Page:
Attrition Scrubbers Provide Intense Scrubbing Action at Densities of 70%-80% Solids
The Attrition Scrubber provides a simple, economical solution to many of today’s beneficiation problems. Many products can be made marketable by the removal of surface films, coatings or slimes. An important example is the glass sand industry where removal of iron stains and slimes results in a premium product. Certain applications require the disintegration of clay balls or bituminous matter. In many cases important mineral values occur as slime coatings on sand grains or as cementing materials. Attrition Scrubbers remove these coatings, thus upgrading the mineral values. Other applications include high density reagent conditioning for better flotation such as is required in the treatment of phosphate and certain other non-metallic ores.
The scrubbing action must be carried out at high density (between 70% and 80% solids by weight) which results in grain-to-grain attrition within the mass. This intense scrubbing action requires high horsepower consumption.
The Attrition Scrubber was developed to impart this horsepower with the highest degree of efficiency. The high efficiency is achieved with the rubber – covered Turbine Type Propellers which are designed to move a large volume of dense material through the propeller zone with a minimum horsepower input. And, of equal importance, is the fact that the design of the turbines minimizes abrasive wear and cavitation.
Each cell assembly has two turbines of opposite pitch. The particles impinge on each other in the zone between the turbines. The turbines, in addition to being of opposite pitch also have a different degree of pitch which imparts a shearing action, thus keeping the entire cell volume action.
Sizes range from the 11″ x 11″ tank to the 56″ x 56″ tank. Attrition Scrubbers are available in 2-cell, 4-cell and 6-cell units. On cells of 48″ x 48″ and 56″ x 56″ enclosed reducer drives are supplied. Turbine assemblies and tanks are available with rubber, neoprene or abrasion-resistant steel liners as required for the application.
An attrition scrubber, patterned after the U. S. Bureau of Mines model, was built at the M.I.T. Mineral Engineering Laboratory and tested in the scrubbing of western carnotite and roscoelite ores. Tests indicated that the sand product increased in purity as the amount of work put into the scrubbing increased. The time of scrubbing was of maximum importance. Speed, pulp density and size of charge had progressively less effect on the purity of the sand product.
The choice of a scrubbing procedure will depend chiefly on economic considerations, that is, the value of the product less the cost of power required and the cost of subsequent treatment per ton.
The Fall Creek roscoelite ore and the Gypsum Valley carnotite ore responded best to scrubbing, while the Rico roscoelite ore and the Mexican Hat carnotite ore gave the poorest response.
The object of attrition scrubbing is to produce clean grain surfaces by the removal of surface stains or cements without appreciably reducing the size of the discrete grains. In some cases the cleaned grains are the valuable product, as in glass sands, or where a selective flotation or electrostatic separation is to be made, as in the case of spodumene and chromite, but in others the stain or cement is the valuable constituent, as exemplified by carnotite and roscoelite ores.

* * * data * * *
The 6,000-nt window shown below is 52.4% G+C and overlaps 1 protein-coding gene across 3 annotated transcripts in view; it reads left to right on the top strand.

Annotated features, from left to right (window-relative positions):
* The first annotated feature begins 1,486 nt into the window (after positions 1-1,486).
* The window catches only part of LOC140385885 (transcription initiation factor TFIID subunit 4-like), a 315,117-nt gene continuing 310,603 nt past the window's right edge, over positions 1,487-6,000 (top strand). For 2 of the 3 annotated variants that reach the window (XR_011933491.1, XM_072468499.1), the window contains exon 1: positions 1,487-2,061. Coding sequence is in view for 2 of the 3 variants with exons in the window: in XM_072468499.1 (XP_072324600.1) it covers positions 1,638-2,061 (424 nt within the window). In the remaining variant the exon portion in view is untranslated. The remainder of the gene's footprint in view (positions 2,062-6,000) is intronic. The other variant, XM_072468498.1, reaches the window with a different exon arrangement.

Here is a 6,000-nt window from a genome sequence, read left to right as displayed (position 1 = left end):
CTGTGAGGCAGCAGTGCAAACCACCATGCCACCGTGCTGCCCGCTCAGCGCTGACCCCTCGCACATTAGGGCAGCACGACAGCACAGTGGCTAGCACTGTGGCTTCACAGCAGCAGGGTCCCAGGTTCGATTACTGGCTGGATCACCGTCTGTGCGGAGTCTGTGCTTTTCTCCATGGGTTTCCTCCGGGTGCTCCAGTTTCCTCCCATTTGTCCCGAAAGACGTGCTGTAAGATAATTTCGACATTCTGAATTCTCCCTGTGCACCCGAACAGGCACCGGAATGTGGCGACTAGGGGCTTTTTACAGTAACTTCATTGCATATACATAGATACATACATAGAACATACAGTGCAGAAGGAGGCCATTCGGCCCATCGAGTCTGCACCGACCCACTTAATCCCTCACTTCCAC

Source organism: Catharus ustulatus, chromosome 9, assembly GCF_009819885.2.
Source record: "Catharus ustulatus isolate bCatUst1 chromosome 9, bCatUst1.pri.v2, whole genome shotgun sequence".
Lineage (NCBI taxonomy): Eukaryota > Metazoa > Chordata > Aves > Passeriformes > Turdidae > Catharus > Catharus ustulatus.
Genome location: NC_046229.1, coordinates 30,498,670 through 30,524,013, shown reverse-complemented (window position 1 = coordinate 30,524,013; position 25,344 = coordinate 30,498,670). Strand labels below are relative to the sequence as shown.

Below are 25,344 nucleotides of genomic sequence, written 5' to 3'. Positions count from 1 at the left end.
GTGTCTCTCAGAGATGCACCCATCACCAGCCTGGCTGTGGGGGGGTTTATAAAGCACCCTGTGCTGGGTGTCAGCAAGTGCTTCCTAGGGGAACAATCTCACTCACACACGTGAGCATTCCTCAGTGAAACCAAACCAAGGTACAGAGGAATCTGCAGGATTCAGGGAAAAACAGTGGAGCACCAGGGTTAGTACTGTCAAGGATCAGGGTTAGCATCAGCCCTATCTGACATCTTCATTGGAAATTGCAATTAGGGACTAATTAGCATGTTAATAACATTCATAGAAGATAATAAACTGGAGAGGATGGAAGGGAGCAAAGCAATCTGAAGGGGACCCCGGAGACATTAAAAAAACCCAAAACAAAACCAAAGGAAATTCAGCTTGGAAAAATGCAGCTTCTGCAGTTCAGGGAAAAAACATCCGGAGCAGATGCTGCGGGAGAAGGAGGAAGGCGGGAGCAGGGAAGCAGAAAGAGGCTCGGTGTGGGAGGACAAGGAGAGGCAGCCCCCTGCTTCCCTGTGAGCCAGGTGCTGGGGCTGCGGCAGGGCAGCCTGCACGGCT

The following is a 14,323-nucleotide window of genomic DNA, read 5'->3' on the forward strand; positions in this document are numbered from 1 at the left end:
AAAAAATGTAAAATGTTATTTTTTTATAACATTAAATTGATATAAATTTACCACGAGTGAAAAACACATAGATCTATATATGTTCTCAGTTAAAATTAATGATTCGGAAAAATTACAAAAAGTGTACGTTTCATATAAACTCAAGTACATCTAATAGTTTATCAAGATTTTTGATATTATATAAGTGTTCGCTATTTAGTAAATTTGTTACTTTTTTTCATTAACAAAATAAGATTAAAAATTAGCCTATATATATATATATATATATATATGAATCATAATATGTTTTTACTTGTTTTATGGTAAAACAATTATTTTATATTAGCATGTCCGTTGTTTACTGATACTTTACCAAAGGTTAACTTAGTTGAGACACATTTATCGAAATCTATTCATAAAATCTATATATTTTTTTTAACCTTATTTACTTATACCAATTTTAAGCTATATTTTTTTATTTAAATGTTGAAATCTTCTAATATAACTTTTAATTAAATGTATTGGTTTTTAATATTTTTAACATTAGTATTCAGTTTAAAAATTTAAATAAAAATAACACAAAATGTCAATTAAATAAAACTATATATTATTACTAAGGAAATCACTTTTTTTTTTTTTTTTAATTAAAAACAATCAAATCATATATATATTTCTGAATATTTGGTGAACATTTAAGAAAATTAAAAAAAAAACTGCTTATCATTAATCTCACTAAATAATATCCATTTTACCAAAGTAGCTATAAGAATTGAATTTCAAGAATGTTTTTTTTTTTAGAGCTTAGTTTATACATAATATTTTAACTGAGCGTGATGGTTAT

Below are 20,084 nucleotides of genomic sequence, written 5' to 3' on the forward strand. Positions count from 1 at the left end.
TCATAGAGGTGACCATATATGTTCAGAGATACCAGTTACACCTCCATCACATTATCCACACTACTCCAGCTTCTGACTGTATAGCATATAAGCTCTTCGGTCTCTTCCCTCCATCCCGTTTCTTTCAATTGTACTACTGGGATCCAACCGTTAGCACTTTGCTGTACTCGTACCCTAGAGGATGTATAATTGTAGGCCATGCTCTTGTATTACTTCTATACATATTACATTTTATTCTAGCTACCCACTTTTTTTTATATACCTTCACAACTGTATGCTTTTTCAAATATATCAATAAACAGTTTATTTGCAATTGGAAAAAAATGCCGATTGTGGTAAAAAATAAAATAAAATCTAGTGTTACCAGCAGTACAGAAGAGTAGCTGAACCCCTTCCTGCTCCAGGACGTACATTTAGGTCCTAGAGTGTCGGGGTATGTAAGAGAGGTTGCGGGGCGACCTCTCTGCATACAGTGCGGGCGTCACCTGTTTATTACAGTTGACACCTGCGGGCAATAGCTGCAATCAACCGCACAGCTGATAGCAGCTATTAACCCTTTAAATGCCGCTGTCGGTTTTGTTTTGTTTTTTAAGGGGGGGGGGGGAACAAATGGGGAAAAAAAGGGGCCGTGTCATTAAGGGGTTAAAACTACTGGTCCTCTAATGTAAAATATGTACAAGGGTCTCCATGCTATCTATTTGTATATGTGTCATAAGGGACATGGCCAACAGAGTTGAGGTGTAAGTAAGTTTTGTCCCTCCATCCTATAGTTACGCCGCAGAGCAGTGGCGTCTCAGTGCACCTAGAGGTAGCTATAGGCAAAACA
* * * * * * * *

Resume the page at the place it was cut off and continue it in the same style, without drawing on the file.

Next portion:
A number of machines may be used to accomplish the scrubbing, among which are grinding mills, both with and without a grinding medium, flotation machines, paddle, screw or rake washers, and especially constructed agitators or attrition scrubbers.
The attrition scrubber, a relatively new tool in the field of mineral dressing, is a laboratory machine that was invented by Mr. James Norman and developed at the Eastern Experiment Station of the Bureau of Mines. Its function is properly described by the word scrub, which means “to rub something hard, or to cleanse by rubbing”, and the redundant name was conferred on it to emphasize the intensity of its rubbing action. The motor that drives the attrition scrubber is larger than the container for its charge. The attrition scrubber has had limited application up to now, but some installations of scrubbers of this type have been made on a commercial scale. The history of the development of the attrition scrubber, including a bibliography, was given in a letter from Mr. John Dasher to Mr. J. K. Gustafson dated April 5, 1948, a copy of which forms appendix G of this report.
An attrition scrubber, patterned after the Bureau of Mines model was constructed at the M.I.T. Mineral Engineering Laboratory and tested in the scrubbing of four western carnotite and two western roscoelite ores. The origins of these ores, together with comparative analyses, are given in Topical Report MITG-207 dated September 30, 1918, but for purposes of ready reference Table 1 below duplicates some of this information.
An attrition scrubber was built and tested in the scrubbing of four Western carnotite and two Western roscoelite ores. The tests showed that the sand product increased in purity as the amount of work put into the scrubbing increased, the time of scrubbing being of maximum importance. Speed, pulp density and size of charge had progressively less effect on the purity of the sand product.